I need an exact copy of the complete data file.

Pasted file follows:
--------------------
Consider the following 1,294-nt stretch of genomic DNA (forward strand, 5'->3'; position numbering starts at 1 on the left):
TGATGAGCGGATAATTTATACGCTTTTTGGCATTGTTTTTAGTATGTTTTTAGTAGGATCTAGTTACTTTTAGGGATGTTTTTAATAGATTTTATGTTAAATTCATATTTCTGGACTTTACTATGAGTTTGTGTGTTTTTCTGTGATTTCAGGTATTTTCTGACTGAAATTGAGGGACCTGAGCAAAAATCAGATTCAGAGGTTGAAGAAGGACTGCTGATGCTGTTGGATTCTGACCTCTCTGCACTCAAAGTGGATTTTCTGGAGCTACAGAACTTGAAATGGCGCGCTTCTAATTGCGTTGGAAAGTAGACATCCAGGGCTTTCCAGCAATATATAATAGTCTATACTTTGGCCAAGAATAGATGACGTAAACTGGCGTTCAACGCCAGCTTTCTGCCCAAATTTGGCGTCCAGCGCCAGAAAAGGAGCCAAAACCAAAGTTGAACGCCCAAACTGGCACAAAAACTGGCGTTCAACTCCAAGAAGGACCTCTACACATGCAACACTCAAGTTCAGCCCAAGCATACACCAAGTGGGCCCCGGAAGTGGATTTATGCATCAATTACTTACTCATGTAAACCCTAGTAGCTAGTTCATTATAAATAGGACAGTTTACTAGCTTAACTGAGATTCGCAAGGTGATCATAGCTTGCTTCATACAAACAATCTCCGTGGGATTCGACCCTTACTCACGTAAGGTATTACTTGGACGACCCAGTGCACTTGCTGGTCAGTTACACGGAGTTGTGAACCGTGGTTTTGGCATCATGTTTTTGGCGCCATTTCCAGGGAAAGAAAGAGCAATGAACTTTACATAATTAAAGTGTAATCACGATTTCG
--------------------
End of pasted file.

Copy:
Consider the following 1,294-nt stretch of genomic DNA (forward strand, 5'->3'; position numbering starts at 1 on the left):
TGATGAGCGGATAATTTATACGCTTTTTGGCATTGTTTTTAGTATGTTTTTAGTAGGATCTAGTTACTTTTAGGGATGTTTTTAATAGATTTTATGTTAAATTCATATTTCTGGACTTTACTATGAGTTTGTGTGTTTTTCTGTGATTTCAGGTATTTTCTGACTGAAATTGAGGGACCTGAGCAAAAATCAGATTCAGAGGTTGAAGAAGGACTGCTGATGCTGTTGGATTCTGACCTCTCTGCACTCAAAGTGGATTTTCTGGAGCTACAGAACTTGAAATGGCGCGCTTCTAATTGCGTTGGAAAGTAGACATCCAGGGCTTTCCAGCAATATATAATAGTCTATACTTTGGCCAAGAATAGATGACGTAAACTGGCGTTCAACGCCAGCTTTCTGCCCAAATTTGGCGTCCAGCGCCAGAAAAGGAGCCAAAACCAAAGTTGAACGCCCAAACTGGCACAAAAACTGGCGTTCAACTCCAAGAAGGACCTCTACACATGCAACACTCAAGTTCAGCCCAAGCATACACCAAGTGGGCCCCGGAAGTGGATTTATGCATCAATTACTTACTCATGTAAACCCTAGTAGCTAGTTCATTATAAATAGGACAGTTTACTAGCTTAACTGAGATTCGCAAGGTGATCATAGCTTGCTTCATACAAACAATCTCCGTGGGATTCGACCCTTACTCACGTAAGGTATTACTTGGACGACCCAGTGCACTTGCTGGTCAGTTACACGGAGTTGTGAACCGTGGTTTTGGCATCATGTTTTTGGCGCCATTTCCAGGGAAAGAAAGAGCAATGAACTTTACATAATTAAAGTGTAATCACGATTTCG